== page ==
Breast is best. Yeah yeah yeah, we get it. We believe you. But please don’t call breastfeeding “magical,” and please stop smiling like that.

A mother’s milk may very well be the “perfect food” but the process sure ain’t perfect so let’s not pretend it is. Is it nice to be able to nurture the fruit of your loins with the nectar of your nips? Of course it’s nice. It’s convenient, even. But it is NOT magical. Unless curling your toes while your vampire baby sucks your nipples four inches down into his throat is magical. Om no.

And then there’s the pressure. I don’t mean the pressure to breastfeed (although there is that, big time.) I mean THE PRESSURE. The ratio of force to the area over which that force is distributed. There is a volcano ready to erupt and that volcano is your tits.

The day Max was born, they told me he could suck away on the ol’ chesticles but my milk wouldn’t likely “come in” until the following day. They did NOT mean that a nurse would bring me a milkshake. They meant that I would develop a huge, rock-hard uniboob that needed to be relieved or someone would lose an eye – if not by my projectile milk than by my fist. Milk would literally shoot across the room in multiple directions like a sprinkler skitzing out on the lawn.

One way or another, you MUST get the milk out of you. If the baby is not hungry when you’re ready to feed, someone is getting a mouthful of sweater-meat and you don’t care who it is. Doctor, nurse, husband, janitor, hospital pastor: I don’t care who you are, just get over here and suck on these globes for the love of god.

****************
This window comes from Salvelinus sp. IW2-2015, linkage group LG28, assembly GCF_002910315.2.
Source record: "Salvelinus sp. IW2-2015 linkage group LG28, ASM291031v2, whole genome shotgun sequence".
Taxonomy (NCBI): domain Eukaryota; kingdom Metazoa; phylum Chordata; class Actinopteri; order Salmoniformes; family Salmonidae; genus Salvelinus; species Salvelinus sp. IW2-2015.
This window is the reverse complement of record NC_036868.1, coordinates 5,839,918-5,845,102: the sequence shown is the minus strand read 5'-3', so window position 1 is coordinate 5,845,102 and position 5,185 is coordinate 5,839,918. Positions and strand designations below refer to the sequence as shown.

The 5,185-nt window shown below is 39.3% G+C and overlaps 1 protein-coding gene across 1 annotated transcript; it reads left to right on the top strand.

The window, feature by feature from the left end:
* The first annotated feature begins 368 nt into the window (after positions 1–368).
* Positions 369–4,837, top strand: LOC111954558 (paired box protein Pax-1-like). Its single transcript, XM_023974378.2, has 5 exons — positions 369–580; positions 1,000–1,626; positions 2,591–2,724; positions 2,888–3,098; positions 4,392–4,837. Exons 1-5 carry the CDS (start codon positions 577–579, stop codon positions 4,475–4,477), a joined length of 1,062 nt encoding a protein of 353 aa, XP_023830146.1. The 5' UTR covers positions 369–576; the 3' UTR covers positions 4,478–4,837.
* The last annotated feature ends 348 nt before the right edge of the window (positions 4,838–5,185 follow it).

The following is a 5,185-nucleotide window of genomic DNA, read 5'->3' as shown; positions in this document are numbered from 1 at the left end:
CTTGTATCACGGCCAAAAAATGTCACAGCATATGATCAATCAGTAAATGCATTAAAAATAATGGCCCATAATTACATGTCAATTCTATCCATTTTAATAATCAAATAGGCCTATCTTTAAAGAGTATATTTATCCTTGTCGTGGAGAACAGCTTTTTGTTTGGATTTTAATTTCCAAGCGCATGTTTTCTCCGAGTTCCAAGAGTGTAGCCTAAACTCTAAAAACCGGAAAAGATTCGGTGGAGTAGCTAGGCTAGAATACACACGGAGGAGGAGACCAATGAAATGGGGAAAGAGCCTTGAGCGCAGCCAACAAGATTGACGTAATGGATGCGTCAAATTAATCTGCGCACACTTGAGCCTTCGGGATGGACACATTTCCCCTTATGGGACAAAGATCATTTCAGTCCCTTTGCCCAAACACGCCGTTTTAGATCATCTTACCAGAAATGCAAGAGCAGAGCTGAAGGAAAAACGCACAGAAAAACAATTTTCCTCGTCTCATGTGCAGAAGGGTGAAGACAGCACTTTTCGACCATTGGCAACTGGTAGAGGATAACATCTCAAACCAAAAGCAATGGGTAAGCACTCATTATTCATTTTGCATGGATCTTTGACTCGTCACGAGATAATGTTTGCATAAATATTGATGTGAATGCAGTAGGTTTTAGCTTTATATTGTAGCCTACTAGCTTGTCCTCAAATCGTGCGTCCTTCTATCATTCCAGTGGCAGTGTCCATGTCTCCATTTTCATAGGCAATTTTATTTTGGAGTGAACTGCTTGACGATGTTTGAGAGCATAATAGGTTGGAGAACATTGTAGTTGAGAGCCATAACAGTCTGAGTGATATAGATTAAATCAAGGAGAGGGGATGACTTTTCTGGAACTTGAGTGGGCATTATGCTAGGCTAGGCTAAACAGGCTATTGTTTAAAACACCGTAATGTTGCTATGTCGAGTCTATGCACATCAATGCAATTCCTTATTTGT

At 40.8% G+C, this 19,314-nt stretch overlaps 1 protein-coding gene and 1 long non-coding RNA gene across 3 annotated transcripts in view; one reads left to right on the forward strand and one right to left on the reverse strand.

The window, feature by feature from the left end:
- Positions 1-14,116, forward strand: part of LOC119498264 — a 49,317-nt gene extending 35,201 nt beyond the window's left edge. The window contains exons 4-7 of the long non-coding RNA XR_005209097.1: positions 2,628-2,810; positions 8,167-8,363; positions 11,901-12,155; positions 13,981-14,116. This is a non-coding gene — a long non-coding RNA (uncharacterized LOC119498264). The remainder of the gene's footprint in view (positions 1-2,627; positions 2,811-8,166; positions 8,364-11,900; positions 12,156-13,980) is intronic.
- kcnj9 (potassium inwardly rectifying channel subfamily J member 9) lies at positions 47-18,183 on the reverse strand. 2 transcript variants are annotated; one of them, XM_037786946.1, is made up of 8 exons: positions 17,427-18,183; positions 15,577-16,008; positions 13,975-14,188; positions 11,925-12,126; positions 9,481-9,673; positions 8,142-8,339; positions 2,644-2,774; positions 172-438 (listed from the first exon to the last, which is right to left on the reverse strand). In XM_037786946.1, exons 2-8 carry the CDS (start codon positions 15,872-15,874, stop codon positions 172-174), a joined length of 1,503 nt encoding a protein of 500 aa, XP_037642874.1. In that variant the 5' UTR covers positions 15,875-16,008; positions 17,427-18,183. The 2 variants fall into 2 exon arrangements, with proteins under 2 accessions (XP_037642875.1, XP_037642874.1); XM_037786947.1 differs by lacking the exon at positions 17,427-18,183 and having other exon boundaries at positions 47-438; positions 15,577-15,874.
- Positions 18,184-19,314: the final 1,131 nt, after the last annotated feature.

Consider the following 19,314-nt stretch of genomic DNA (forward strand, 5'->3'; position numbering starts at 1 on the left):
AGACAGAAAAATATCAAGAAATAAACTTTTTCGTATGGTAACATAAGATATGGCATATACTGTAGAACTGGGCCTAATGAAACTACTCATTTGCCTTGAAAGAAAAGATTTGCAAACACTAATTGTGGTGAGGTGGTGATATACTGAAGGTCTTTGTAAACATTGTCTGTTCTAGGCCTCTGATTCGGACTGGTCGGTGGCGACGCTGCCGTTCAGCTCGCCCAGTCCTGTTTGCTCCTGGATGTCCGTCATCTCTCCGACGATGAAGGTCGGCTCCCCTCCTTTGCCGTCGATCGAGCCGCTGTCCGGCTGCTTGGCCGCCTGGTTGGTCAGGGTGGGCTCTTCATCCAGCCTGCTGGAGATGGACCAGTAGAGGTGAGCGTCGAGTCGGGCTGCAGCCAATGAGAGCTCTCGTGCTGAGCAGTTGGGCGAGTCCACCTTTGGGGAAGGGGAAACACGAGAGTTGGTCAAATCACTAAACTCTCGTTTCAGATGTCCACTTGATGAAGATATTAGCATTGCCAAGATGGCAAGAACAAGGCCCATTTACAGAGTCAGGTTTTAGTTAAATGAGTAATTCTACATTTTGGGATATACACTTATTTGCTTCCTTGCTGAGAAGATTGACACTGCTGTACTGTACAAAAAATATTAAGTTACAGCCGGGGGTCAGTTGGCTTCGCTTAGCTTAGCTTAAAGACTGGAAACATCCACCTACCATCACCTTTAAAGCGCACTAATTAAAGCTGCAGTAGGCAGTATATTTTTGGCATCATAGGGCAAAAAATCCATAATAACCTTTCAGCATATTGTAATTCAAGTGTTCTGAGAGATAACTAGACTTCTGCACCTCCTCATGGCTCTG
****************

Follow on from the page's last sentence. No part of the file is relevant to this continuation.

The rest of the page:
This rarely happens, of course, because your baby is a voracious glutton. From the moment Max came out, he was sucking: the world’s newest little perv, looking for the nearest nipple. The day we brought him home from the hospital, we caught him trying to suck the shit out of the car-seat. The Bobbsey Twins were in for it.


His savage sucking relieved the pressure. But don’t get me wrong: it did NOT feel good; it hurt like a bitch. But it was the only way to restore some normalcy to my tender torpedoes. I bit my lip and kept my eye on the prize: 30 glorious minutes of feeling relatively normal. (Let’s leave my hemorrhoids and vaginal scar tissue out of this.)

And then the weird sensation of the milk replenishing itself inside me would begin. Just in case I forgot for a second that I was a freakin’ COW. I could actually feel the milk travelling through my ducts, from some tiny little milk factory deep inside me run by the doozers from Fraggle Rock.

This is a delicate balance between my bongos and my baby. A reciprocity that must go on, 24-7, with no escape except death. We are attached at the tit forever. It will never, ever end. IT CAN’T END. If he decides he’s had enough of the girls, I’m screwed. I will have to steal another baby. I will have to pull a Selma Hayek. I will have to slap my lady-lumps into a sandwich press. I will have to sneak into Central Dairies after hours and hook my teats up to the milking machine. When you and your babe are apart, something MUST take his place. Anything. Anyone.

Max was about four months old when I spent the first night ever away from him. Andrew and I went to a wedding about an hour out of town. Conveniently it was at a hotel, so we booked a room, pumped the milk, bought the wine, and left Max with my mom. It was time for this new mama to par-tay.

Of course, there’s no switch on the fun-bags to turn off the milk production, so I’d have to pump at intervals to alleviate the pressure. I packed my trusty breast pump and a couple hundred breast pads and off we went.

An hour or so into the wedding reception, I was practically mooing. Busting at the seams. It was time to express myself and not in the way Madonna intended. I went up to my room to pump and dump. But the bloody batteries in the pump were dead and I hadn’t brought the plug-in. KILL ME NOW. Okay wait, don’t panic. I got some new batteries from the front desk. Crisis averted.